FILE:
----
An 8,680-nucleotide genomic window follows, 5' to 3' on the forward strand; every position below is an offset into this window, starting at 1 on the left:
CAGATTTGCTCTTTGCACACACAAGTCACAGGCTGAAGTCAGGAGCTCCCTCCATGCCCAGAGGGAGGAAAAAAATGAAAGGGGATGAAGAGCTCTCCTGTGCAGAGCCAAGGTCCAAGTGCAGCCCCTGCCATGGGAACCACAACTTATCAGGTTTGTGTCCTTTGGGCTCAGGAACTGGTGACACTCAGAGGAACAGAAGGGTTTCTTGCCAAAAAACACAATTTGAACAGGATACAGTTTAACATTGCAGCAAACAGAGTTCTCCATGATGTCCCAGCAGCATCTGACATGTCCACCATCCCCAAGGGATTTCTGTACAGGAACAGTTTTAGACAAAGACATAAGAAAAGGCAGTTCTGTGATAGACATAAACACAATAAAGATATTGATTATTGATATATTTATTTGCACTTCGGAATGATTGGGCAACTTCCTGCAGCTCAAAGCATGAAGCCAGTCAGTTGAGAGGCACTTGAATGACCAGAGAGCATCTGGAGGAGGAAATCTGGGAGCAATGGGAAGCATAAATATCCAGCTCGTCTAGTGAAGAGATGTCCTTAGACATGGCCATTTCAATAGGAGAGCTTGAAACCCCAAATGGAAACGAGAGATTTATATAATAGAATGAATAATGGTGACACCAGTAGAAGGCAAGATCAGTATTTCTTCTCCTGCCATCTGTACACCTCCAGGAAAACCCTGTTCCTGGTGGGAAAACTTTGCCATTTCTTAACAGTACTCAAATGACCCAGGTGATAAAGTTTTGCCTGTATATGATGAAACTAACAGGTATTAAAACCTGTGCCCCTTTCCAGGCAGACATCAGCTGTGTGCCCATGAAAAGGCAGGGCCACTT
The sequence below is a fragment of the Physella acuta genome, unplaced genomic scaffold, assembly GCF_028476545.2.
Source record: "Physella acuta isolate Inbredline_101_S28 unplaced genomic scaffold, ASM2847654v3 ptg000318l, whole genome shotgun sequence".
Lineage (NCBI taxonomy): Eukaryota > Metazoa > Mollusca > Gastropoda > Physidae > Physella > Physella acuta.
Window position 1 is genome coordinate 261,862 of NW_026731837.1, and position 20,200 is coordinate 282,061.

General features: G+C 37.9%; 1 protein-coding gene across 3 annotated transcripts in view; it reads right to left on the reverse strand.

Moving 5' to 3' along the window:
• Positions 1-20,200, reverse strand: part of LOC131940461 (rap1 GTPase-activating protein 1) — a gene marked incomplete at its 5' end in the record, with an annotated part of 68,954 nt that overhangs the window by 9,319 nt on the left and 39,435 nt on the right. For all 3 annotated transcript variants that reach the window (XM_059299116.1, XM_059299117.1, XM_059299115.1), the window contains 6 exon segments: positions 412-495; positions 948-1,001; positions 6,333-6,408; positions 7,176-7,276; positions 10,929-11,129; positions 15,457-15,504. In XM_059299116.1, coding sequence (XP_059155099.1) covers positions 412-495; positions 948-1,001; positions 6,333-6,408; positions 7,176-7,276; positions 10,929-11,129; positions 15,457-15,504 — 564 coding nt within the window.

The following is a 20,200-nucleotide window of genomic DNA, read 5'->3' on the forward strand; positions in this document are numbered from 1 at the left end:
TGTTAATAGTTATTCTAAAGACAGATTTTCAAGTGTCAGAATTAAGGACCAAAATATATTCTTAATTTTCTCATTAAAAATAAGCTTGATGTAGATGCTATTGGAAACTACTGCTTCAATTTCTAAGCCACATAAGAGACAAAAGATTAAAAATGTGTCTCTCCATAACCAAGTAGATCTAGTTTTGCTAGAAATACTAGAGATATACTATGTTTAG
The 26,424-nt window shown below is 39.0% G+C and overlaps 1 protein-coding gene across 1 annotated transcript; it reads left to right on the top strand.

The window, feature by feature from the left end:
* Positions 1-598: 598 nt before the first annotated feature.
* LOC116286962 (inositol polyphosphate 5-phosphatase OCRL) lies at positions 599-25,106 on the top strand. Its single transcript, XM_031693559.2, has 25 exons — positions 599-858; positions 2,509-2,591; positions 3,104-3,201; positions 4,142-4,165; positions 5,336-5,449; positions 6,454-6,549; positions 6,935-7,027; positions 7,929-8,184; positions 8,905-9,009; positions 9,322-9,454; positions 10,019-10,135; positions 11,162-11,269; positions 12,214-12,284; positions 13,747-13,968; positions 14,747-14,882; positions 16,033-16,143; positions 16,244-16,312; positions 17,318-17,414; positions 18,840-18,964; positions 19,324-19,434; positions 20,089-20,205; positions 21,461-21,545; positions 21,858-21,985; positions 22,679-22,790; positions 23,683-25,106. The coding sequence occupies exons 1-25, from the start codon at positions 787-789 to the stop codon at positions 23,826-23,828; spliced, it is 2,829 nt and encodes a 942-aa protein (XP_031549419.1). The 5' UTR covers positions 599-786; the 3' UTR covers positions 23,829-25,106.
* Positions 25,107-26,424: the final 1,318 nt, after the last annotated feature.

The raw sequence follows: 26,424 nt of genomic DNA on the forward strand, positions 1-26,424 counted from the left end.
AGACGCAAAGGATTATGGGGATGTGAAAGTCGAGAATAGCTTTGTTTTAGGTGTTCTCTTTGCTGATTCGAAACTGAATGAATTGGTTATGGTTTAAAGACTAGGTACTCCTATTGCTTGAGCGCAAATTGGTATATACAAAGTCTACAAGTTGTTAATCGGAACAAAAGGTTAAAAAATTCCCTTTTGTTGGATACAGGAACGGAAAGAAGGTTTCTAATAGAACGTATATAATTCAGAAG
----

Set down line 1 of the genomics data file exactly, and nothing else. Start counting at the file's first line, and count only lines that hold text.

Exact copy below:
An 8,680-nucleotide genomic window follows, 5' to 3' on the forward strand; every position below is an offset into this window, starting at 1 on the left: